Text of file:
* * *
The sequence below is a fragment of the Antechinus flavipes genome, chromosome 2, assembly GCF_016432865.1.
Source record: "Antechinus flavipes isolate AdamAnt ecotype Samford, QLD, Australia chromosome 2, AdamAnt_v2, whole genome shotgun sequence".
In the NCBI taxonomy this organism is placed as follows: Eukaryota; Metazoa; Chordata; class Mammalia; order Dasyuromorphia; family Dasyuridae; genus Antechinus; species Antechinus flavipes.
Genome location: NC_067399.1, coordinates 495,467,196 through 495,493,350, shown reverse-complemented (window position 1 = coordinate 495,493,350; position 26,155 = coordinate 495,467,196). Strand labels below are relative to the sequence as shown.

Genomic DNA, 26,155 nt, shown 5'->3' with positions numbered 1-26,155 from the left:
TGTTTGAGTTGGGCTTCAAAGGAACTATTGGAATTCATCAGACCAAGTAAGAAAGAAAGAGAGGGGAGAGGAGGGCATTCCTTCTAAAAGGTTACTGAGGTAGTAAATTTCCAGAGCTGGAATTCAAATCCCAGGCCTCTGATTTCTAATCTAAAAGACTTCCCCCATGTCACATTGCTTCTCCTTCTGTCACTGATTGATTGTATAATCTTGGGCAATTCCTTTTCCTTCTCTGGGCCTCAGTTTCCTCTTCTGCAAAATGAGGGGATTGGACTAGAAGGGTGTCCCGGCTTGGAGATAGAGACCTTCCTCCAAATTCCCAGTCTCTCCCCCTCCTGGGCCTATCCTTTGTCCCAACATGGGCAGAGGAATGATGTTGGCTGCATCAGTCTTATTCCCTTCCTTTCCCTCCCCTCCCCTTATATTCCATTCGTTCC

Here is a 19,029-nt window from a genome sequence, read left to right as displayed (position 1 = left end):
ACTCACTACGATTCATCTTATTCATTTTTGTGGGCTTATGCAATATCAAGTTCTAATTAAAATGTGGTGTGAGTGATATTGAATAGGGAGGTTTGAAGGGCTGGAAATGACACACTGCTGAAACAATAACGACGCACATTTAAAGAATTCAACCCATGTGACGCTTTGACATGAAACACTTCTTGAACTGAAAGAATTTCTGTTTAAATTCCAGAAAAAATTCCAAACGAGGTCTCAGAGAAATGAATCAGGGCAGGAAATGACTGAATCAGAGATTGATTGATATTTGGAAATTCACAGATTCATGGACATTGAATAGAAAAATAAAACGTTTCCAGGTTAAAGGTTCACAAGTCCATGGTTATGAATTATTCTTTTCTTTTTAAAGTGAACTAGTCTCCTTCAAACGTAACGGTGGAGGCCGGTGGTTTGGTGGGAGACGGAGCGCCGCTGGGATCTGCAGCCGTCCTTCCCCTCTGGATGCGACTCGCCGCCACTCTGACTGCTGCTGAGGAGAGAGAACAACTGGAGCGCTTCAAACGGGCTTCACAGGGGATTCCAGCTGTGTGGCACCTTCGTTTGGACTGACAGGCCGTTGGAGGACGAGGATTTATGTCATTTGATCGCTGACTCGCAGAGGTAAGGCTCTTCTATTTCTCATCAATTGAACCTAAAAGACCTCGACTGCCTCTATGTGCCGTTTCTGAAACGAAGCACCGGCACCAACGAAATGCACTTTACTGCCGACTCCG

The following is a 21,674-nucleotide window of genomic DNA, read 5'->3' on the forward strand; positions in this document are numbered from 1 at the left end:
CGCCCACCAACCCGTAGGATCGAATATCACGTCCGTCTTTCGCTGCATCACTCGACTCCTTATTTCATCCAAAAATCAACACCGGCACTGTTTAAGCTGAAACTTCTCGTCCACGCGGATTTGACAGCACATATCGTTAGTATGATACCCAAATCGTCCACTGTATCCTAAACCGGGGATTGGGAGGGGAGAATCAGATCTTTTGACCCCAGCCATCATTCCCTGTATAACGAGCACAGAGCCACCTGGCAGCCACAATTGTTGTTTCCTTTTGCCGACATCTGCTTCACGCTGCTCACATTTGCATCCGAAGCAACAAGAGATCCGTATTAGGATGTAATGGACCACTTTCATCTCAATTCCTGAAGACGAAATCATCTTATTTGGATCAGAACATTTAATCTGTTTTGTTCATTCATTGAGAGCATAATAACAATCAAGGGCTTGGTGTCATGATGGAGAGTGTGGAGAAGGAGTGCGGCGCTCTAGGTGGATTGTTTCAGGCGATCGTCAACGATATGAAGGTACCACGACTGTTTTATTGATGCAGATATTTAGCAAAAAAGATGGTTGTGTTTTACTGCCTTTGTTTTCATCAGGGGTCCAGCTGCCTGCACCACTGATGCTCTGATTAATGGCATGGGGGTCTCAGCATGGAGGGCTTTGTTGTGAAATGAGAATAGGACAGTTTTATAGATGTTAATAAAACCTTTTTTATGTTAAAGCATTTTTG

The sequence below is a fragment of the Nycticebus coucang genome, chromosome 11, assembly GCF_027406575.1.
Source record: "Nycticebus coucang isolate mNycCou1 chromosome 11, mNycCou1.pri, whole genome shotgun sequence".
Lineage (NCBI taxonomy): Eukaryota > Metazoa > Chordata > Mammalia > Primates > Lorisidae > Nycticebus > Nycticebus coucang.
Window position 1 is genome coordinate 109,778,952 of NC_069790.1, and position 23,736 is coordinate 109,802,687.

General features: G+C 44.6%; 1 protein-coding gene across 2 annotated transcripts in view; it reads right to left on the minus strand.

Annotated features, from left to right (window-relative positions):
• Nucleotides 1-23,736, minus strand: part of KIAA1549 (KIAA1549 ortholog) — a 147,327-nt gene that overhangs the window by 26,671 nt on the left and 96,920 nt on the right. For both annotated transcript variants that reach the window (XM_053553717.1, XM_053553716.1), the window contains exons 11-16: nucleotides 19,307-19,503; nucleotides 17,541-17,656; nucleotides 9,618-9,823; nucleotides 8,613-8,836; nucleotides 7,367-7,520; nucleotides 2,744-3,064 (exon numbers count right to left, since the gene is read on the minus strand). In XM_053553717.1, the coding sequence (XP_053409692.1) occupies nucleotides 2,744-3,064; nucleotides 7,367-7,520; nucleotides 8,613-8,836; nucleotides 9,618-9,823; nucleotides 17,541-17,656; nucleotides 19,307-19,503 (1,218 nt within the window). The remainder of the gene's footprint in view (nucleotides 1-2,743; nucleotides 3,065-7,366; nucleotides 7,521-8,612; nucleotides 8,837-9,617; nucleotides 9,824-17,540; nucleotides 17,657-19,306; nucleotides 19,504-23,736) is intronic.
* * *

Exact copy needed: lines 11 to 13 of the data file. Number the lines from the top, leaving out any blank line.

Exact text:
The sequence below is a fragment of the Nycticebus coucang genome, chromosome 11, assembly GCF_027406575.1.
Source record: "Nycticebus coucang isolate mNycCou1 chromosome 11, mNycCou1.pri, whole genome shotgun sequence".
Lineage (NCBI taxonomy): Eukaryota > Metazoa > Chordata > Mammalia > Primates > Lorisidae > Nycticebus > Nycticebus coucang.